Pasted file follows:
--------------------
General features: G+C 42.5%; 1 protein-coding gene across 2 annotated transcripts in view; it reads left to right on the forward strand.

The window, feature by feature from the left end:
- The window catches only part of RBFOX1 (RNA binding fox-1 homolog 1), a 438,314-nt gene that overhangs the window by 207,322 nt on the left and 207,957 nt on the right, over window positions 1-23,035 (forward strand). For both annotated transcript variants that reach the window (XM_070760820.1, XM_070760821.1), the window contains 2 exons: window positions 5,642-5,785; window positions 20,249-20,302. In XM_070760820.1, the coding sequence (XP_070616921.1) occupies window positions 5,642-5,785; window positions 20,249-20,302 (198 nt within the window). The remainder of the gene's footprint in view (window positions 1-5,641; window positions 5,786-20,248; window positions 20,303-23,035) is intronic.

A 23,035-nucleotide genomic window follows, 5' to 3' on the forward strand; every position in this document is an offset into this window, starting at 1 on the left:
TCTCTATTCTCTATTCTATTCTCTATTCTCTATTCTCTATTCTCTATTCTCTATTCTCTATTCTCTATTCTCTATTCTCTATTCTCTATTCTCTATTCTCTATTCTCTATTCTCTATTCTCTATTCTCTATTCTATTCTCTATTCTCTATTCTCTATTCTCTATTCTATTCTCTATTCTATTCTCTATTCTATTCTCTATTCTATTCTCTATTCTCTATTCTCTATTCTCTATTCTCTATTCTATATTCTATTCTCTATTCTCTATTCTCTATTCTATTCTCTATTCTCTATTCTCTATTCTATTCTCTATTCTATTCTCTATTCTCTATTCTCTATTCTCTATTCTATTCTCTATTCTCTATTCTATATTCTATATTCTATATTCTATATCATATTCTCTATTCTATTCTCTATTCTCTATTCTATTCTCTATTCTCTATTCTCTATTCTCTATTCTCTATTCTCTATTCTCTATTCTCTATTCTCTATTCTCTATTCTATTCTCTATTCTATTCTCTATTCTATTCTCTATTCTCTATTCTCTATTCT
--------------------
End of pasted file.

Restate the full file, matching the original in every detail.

General features: G+C 42.5%; 1 protein-coding gene across 2 annotated transcripts in view; it reads left to right on the forward strand.

The window, feature by feature from the left end:
- The window catches only part of RBFOX1 (RNA binding fox-1 homolog 1), a 438,314-nt gene that overhangs the window by 207,322 nt on the left and 207,957 nt on the right, over window positions 1-23,035 (forward strand). For both annotated transcript variants that reach the window (XM_070760820.1, XM_070760821.1), the window contains 2 exons: window positions 5,642-5,785; window positions 20,249-20,302. In XM_070760820.1, the coding sequence (XP_070616921.1) occupies window positions 5,642-5,785; window positions 20,249-20,302 (198 nt within the window). The remainder of the gene's footprint in view (window positions 1-5,641; window positions 5,786-20,248; window positions 20,303-23,035) is intronic.

A 23,035-nucleotide genomic window follows, 5' to 3' on the forward strand; every position in this document is an offset into this window, starting at 1 on the left:
TCTCTATTCTCTATTCTATTCTCTATTCTCTATTCTCTATTCTCTATTCTCTATTCTCTATTCTCTATTCTCTATTCTCTATTCTCTATTCTCTATTCTCTATTCTCTATTCTCTATTCTCTATTCTCTATTCTATTCTCTATTCTCTATTCTCTATTCTCTATTCTATTCTCTATTCTATTCTCTATTCTATTCTCTATTCTATTCTCTATTCTCTATTCTCTATTCTCTATTCTCTATTCTATATTCTATTCTCTATTCTCTATTCTCTATTCTATTCTCTATTCTCTATTCTCTATTCTATTCTCTATTCTATTCTCTATTCTCTATTCTCTATTCTCTATTCTATTCTCTATTCTCTATTCTATATTCTATATTCTATATTCTATATCATATTCTCTATTCTATTCTCTATTCTCTATTCTATTCTCTATTCTCTATTCTCTATTCTCTATTCTCTATTCTCTATTCTCTATTCTCTATTCTCTATTCTCTATTCTATTCTCTATTCTATTCTCTATTCTATTCTCTATTCTCTATTCTCTATTCT